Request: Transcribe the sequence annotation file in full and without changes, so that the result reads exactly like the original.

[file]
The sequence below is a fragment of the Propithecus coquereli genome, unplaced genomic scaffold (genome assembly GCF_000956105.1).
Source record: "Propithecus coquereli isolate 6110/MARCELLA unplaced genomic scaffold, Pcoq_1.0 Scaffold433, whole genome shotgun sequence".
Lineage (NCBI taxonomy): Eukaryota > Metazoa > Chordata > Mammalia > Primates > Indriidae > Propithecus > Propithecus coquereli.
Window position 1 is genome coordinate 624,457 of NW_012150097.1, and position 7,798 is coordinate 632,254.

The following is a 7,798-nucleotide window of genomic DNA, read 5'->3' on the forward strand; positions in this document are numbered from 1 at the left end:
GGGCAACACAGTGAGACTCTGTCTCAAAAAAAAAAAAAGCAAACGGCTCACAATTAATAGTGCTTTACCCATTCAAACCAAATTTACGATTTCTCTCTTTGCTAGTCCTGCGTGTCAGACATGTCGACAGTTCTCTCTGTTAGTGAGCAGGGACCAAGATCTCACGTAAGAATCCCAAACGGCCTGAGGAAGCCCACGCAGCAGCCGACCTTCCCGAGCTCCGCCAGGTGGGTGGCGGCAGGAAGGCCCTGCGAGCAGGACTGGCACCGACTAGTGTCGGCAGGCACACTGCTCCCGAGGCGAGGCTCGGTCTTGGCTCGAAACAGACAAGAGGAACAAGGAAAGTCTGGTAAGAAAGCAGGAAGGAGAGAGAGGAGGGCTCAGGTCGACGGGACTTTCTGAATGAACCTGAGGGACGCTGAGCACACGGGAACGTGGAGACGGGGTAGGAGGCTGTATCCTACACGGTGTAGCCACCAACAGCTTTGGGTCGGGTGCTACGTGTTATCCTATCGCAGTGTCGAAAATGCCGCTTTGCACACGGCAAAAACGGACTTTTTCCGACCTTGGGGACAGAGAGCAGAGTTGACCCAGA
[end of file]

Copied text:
The sequence below is a fragment of the Propithecus coquereli genome, unplaced genomic scaffold (genome assembly GCF_000956105.1).
Source record: "Propithecus coquereli isolate 6110/MARCELLA unplaced genomic scaffold, Pcoq_1.0 Scaffold433, whole genome shotgun sequence".
Lineage (NCBI taxonomy): Eukaryota > Metazoa > Chordata > Mammalia > Primates > Indriidae > Propithecus > Propithecus coquereli.
Window position 1 is genome coordinate 624,457 of NW_012150097.1, and position 7,798 is coordinate 632,254.

The following is a 7,798-nucleotide window of genomic DNA, read 5'->3' on the forward strand; positions in this document are numbered from 1 at the left end:
GGGCAACACAGTGAGACTCTGTCTCAAAAAAAAAAAAAGCAAACGGCTCACAATTAATAGTGCTTTACCCATTCAAACCAAATTTACGATTTCTCTCTTTGCTAGTCCTGCGTGTCAGACATGTCGACAGTTCTCTCTGTTAGTGAGCAGGGACCAAGATCTCACGTAAGAATCCCAAACGGCCTGAGGAAGCCCACGCAGCAGCCGACCTTCCCGAGCTCCGCCAGGTGGGTGGCGGCAGGAAGGCCCTGCGAGCAGGACTGGCACCGACTAGTGTCGGCAGGCACACTGCTCCCGAGGCGAGGCTCGGTCTTGGCTCGAAACAGACAAGAGGAACAAGGAAAGTCTGGTAAGAAAGCAGGAAGGAGAGAGAGGAGGGCTCAGGTCGACGGGACTTTCTGAATGAACCTGAGGGACGCTGAGCACACGGGAACGTGGAGACGGGGTAGGAGGCTGTATCCTACACGGTGTAGCCACCAACAGCTTTGGGTCGGGTGCTACGTGTTATCCTATCGCAGTGTCGAAAATGCCGCTTTGCACACGGCAAAAACGGACTTTTTCCGACCTTGGGGACAGAGAGCAGAGTTGACCCAGA